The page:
"Make sure he sees what he's throwing to," Daniels said. "Make sure that it's what he wants in the situation – don't just throw the football. That's about all you can tell him."
On the other side, LSU features a quarterback who has had his share of passes end up in the hands of opposing teams. Senior Matt Flynn threw 10 interceptions among his 332 passes. He has not tossed one over his two starts, but tossed a total of five in the two weeks prior against Alabama and Louisiana Tech.
Add in backup Ryan Perrilloux, who tossed two picks, and LSU's quarterbacks have thrown the same number of picks as Ohio State's.
One concern for Ohio State, though, is the lack of interceptions pulled in by the Buckeyes. Last year, the OSU defense hauled in 21 picks during the regular season, but while LSU had that same number this year, the Buckeyes' total has dwindled to 10.
That dip might be more the result of poor catching rather than any sort of lacking coverage techniques by the Buckeyes. Numerous times on the year, opposing quarterbacks tossed the ball to Buckeye defenders only to have them drop the ball. Cornerback Malcolm Jenkins guessed that the OSU defense dropped about 14 would-be interceptions on the year.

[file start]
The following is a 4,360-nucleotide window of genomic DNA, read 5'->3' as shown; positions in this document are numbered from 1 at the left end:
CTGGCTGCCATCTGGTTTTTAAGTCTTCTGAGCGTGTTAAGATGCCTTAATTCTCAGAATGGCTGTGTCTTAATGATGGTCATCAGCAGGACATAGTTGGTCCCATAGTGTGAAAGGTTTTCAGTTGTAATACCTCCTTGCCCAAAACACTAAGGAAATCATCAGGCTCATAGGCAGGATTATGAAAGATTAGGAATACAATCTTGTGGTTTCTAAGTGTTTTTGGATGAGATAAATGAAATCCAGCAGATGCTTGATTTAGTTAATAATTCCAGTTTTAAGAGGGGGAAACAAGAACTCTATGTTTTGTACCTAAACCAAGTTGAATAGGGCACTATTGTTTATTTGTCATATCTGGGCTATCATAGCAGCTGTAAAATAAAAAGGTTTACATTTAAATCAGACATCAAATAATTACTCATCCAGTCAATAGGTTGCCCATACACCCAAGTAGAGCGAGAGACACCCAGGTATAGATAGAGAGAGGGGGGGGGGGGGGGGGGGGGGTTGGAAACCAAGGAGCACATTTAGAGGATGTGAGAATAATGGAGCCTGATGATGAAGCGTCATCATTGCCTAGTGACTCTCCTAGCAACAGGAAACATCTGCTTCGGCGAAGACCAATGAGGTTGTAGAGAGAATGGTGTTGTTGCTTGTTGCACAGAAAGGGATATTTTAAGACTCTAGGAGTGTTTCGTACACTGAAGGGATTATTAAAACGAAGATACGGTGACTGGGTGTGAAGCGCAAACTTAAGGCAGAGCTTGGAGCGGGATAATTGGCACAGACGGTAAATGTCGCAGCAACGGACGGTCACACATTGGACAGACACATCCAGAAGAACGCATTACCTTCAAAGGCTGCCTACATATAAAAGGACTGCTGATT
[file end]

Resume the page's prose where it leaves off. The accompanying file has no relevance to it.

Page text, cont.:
"I've dropped about four myself," he said. "We want to take advantage of those if we can get them."
Safety Anderson Russell had a chance for multiple interceptions and instead came up with zero. At one point, Jenkins said he was jokingly calling a dropped pick an "Anderson."
With examples like that in mind, Freeman said the Buckeye defenders spent time during the bowl preparation working on their hands.
"We've been doing some more drills," he said. "That's something that if you want to win a game like this that you're going to have to do."
When it comes to the fumble game, LSU holds an advantage there. The Tiger defense has recovered 12 lost balls, compared to eight for OSU. But where LSU really excels is on the offensive side, as the Tigers have lost just three fumbles.
Those numbers were compiled mostly by the Tigers' tailbacks. Reserve Trindon Holliday's lost fumble against Tennessee in the SEC title game was the only one the Tiger tailbacks lost in 402 carries on the year. Starting running back Jacob Hester has gone 330 carries without losing a fumble, and his only career ball lost came in his first career game against Georgia in 2004.
Hester said that losing a fumble is the worst nightmare of running backs coach Larry Porter, who could barely stand to watch West Virginia fumble the ball five times during a Sept. 28 loss to South Florida.
"He got so nervous that night that he had us doing ball security in the hotel room," Hester said. "It's the first thing that we do before practice – ball security with the running backs. It's something that he definitely prides himself on so it made us pride ourselves on it."
So the Buckeyes will need to see some trends from the regular season change if they hope to win the turnover battle, but there has been a focus on the stat during preparation.
"Coach (Jim) Tressel always preaches turnover margin," Freeman said. "That's something that we're going to strive to do."